Near as I can tell, all the things you mention, the wish to be social and friendly, the flamboyance, the writing, the coming on too strong, all seem pretty much part of you. I've noticed that folks don't do so well when they try to leave parts of themselves behind. Everything's pretty much there for a reason. As for homophobia, I don't see how that's really an issue right now, except for the guys that are uncomfortable with it and are looking for somebody to hang their discomfort on. The girls are trying to figure out who they are as girls, and macho guys are pretty much and easy way to recognize somebody male that they're supposed to be attracted to. Sometimes it takes a while to learn to get the finer points down for everybody.
If you want advice, it's easier to add things than it is to take things away. Why not think about macho type things that might hold some sort of appeal for you specifically, and try some of them out to see if there's something in them that feels like it's part of you.
When I was younger, I got fascinated by zen and then discovered aikido, which enabled me to ease into some sort of athleticism. Aikido is something like a non-violent martial art, depending on where and with whom you study it, and it's incredibly beautiful to watch. It takes a very long time to get good at it, and the emphasis was on cooperation rather than competition, at least in the dojo where I studied.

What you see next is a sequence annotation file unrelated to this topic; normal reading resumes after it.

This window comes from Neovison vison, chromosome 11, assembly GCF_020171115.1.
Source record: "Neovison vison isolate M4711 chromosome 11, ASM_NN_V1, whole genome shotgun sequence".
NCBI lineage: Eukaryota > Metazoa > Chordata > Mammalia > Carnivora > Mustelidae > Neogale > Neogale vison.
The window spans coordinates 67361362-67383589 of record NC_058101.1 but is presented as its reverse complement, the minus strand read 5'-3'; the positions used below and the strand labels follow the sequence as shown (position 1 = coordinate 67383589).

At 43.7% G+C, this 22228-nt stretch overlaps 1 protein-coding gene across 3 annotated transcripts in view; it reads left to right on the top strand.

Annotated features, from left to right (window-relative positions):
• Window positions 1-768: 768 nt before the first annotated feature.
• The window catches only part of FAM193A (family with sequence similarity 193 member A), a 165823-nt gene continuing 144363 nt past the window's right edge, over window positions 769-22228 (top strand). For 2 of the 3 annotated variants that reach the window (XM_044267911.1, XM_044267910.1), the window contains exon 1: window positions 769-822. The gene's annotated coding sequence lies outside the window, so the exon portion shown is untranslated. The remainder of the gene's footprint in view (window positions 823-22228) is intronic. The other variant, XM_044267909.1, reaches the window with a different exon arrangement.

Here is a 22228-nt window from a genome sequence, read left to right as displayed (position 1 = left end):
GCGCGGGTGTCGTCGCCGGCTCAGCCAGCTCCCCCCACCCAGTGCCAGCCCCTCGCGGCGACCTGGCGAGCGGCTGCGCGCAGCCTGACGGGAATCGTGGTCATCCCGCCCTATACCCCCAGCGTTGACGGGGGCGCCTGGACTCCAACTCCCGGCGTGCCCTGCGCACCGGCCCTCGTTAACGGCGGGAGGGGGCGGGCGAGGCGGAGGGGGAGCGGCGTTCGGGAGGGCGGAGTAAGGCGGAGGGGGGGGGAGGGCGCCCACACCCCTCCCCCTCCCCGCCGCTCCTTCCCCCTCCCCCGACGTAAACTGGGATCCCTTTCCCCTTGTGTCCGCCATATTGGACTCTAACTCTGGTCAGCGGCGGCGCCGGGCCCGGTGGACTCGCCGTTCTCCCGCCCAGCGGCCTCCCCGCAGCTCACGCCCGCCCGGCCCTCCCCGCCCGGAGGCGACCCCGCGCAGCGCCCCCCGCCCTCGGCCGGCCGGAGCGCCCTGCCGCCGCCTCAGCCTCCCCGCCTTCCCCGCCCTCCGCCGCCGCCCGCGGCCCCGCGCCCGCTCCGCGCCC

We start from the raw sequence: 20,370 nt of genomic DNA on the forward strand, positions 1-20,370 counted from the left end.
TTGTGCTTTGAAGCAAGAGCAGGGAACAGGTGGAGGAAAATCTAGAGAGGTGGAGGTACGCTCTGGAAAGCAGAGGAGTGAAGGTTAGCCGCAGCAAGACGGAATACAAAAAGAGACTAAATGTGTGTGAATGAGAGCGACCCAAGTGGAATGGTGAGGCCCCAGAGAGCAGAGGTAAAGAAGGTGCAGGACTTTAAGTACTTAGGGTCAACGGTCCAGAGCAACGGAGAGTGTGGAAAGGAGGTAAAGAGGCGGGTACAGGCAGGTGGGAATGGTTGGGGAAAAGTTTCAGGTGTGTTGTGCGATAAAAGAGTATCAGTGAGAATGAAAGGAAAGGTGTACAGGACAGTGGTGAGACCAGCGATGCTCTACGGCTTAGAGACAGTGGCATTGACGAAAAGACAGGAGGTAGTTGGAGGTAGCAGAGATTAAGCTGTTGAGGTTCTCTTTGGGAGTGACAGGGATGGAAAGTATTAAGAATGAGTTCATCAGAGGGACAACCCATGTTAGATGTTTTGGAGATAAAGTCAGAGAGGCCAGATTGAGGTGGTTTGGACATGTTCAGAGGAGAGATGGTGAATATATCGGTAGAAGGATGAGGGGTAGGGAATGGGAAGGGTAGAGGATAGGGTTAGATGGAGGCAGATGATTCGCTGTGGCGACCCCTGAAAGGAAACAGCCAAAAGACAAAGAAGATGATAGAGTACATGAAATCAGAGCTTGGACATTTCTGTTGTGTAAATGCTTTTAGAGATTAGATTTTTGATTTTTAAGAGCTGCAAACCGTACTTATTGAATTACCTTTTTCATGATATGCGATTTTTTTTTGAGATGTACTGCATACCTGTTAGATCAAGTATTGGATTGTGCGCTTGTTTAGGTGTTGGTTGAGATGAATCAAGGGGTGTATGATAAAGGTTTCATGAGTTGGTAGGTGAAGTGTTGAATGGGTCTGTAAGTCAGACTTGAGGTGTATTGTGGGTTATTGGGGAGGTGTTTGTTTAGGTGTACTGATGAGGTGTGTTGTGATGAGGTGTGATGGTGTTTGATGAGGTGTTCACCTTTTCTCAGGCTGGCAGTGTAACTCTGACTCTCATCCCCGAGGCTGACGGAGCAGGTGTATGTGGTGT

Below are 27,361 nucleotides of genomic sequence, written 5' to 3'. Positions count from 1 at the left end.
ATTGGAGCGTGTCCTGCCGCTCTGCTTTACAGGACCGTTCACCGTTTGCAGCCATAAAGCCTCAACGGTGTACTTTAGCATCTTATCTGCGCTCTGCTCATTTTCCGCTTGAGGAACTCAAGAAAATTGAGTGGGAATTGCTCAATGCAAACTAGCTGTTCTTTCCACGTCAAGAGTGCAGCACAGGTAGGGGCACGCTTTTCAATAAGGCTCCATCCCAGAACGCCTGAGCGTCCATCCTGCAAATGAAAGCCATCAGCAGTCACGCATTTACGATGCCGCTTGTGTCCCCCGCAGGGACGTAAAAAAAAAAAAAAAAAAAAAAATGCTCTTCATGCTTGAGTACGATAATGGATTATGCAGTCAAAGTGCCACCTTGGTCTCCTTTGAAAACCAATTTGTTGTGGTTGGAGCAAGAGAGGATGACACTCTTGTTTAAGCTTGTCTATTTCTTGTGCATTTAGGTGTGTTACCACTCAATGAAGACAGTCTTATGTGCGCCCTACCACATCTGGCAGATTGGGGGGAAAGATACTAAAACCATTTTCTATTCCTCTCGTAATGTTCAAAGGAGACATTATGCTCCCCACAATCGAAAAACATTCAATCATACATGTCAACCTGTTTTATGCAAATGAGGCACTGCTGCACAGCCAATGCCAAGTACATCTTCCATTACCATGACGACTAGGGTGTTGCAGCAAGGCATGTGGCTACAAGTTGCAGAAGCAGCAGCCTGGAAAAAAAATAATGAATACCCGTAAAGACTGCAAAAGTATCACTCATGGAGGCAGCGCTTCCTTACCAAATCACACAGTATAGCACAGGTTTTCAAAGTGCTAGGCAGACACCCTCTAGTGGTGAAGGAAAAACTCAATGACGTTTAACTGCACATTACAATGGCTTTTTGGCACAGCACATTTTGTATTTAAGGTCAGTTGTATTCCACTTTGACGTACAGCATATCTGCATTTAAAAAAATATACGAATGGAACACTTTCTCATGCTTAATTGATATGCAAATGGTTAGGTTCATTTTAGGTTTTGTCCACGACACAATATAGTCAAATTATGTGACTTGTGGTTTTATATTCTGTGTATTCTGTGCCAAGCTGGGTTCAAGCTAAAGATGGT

Wing chun is a stripped down style of Kung Fu. The name means "Beautiful Springtime." It was named after the Buddhist nun who invented it. The basics can be learned fairly quickly, over perhaps two years of regular practice, and you learn reflexes that will block most attacks automatically and which increase your sensitivity to how other people move and think to a very high level.
There is a degree of safety that settles in with your bones as you get better.
It is always better to avoid or walk away from a conflict, by the way, but the sense of knowing your body and how to move it makes you come across differently to others. You don't have to feel nervous about how you dress, and your sense of physical competence comes across in the way you move, so you feel less challenged by the macho issues of adolescence.
There are other similar arts that have the same sort of effect. Their purpose is actually to transform the student and not to make him or her into a fighting fool. There are very few fighting fools necessary in today's world. There are a lot of folks who need to feel settled and at home in their bodies and with themselves.
Ba Gua Chang is another chinese internal art, intensely meditative and, depending how you study it and with whom, a solid martial art as well.
I suggest these things because they are all meditative, physical, growth oriented arts. Both men and women train in all of them, so they can be a source of friendship as well, and non of them as that you give up something that you are, but that you simply learn this new art and skill and allow it to give you what it can in return for you offering good service and practice. Not a bad deal for any of them, and all of them teach you slowly how to deal with conflict in a manageable way, so you can master it a bit at a time.
All my best, Bob Kaven